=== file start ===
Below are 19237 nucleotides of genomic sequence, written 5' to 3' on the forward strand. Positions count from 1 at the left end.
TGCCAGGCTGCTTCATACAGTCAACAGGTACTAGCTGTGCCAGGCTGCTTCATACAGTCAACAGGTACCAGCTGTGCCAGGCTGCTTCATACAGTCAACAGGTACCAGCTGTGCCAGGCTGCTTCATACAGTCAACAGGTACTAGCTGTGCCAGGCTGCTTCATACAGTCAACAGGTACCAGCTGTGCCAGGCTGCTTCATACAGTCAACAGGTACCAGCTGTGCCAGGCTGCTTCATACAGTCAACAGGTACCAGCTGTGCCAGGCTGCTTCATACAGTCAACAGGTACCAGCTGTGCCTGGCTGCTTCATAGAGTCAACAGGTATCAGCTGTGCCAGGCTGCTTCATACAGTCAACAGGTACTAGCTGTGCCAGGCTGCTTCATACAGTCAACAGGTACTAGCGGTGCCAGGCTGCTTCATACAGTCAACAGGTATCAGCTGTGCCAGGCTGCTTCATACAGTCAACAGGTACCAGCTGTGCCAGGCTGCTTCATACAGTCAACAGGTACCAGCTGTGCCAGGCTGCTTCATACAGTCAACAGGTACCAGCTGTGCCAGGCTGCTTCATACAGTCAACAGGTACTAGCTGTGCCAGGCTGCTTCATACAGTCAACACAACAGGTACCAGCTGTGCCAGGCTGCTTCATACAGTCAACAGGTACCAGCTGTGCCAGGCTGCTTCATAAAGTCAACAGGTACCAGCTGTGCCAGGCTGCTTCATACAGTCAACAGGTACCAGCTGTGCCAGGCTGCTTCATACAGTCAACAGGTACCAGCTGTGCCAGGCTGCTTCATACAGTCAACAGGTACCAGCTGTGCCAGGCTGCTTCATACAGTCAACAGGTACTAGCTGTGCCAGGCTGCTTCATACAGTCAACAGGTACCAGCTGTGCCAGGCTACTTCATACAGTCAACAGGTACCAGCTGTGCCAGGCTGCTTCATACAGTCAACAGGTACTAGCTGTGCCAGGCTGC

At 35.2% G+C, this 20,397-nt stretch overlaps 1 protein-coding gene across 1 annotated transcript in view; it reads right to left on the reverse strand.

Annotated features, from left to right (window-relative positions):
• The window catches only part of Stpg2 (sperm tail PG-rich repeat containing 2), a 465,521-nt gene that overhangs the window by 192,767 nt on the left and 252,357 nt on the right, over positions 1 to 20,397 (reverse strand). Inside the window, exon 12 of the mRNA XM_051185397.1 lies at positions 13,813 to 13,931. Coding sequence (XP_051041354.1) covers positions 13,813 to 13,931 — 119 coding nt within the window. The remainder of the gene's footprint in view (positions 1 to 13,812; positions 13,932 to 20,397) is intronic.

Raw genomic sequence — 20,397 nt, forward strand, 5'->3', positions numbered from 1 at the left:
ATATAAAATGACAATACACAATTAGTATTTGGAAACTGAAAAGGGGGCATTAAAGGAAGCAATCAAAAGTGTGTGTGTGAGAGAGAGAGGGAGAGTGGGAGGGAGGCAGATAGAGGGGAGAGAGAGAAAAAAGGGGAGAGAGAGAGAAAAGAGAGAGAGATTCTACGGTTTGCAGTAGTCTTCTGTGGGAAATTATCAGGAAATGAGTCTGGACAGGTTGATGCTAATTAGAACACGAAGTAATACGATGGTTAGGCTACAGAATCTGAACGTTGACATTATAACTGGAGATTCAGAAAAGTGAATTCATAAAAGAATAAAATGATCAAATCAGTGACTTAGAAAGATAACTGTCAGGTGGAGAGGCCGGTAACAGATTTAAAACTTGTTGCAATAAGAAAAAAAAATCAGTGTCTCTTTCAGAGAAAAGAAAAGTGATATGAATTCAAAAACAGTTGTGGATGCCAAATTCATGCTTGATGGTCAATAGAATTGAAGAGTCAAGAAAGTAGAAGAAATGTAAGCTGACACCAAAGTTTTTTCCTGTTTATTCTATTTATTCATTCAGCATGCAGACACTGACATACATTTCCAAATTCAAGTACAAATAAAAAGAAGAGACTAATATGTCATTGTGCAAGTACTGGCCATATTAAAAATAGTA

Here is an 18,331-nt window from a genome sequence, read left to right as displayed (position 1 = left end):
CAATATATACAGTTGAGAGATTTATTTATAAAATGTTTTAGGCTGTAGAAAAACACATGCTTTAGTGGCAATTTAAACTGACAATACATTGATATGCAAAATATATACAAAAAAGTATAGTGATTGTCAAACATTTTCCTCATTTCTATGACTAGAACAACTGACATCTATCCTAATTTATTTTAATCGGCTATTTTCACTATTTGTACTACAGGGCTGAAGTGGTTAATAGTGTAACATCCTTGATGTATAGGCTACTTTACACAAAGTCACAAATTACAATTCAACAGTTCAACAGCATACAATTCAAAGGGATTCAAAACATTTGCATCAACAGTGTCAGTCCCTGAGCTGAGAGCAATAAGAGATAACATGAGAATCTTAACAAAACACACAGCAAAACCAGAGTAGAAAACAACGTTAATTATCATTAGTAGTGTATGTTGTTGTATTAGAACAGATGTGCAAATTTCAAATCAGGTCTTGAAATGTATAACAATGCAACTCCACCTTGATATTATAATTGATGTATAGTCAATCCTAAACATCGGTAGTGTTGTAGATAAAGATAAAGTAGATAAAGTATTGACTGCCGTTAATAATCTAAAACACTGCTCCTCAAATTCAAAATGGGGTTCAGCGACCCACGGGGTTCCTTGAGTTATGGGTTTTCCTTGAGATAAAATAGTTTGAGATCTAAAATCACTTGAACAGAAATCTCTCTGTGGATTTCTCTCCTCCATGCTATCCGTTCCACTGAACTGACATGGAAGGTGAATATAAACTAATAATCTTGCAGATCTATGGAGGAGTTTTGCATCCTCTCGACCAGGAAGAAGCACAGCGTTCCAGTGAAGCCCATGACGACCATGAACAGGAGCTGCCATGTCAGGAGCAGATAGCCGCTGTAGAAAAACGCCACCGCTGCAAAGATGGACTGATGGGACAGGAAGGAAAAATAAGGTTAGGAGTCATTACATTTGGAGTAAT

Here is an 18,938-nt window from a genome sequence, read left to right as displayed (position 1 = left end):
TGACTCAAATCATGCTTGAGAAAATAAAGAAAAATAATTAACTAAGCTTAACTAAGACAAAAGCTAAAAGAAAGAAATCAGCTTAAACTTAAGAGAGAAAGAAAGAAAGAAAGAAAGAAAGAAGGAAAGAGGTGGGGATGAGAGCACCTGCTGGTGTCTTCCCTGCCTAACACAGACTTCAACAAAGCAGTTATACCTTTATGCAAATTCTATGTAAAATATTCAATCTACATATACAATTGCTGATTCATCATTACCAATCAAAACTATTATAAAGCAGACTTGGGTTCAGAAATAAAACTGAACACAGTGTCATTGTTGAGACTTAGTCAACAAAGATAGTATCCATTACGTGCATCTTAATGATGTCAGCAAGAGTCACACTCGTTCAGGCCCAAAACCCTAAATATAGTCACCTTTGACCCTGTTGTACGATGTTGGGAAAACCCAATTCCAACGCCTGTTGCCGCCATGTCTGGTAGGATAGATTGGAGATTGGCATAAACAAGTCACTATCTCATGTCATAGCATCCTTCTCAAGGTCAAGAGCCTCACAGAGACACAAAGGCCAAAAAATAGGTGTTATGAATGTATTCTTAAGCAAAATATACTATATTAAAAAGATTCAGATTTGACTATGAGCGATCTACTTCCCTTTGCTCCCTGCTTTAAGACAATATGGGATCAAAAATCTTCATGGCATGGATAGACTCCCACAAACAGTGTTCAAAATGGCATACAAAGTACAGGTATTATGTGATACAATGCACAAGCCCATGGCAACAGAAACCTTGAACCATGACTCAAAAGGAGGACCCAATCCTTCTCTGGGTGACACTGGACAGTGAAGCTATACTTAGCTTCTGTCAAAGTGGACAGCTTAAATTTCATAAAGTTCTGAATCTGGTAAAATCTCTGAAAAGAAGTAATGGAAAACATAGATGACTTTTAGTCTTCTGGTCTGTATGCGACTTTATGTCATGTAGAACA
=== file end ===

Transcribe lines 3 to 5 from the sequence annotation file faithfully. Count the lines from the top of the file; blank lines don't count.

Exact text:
At 35.2% G+C, this 20,397-nt stretch overlaps 1 protein-coding gene across 1 annotated transcript in view; it reads right to left on the reverse strand.

Annotated features, from left to right (window-relative positions):
• The window catches only part of Stpg2 (sperm tail PG-rich repeat containing 2), a 465,521-nt gene that overhangs the window by 192,767 nt on the left and 252,357 nt on the right, over positions 1 to 20,397 (reverse strand). Inside the window, exon 12 of the mRNA XM_051185397.1 lies at positions 13,813 to 13,931. Coding sequence (XP_051041354.1) covers positions 13,813 to 13,931 — 119 coding nt within the window. The remainder of the gene's footprint in view (positions 1 to 13,812; positions 13,932 to 20,397) is intronic.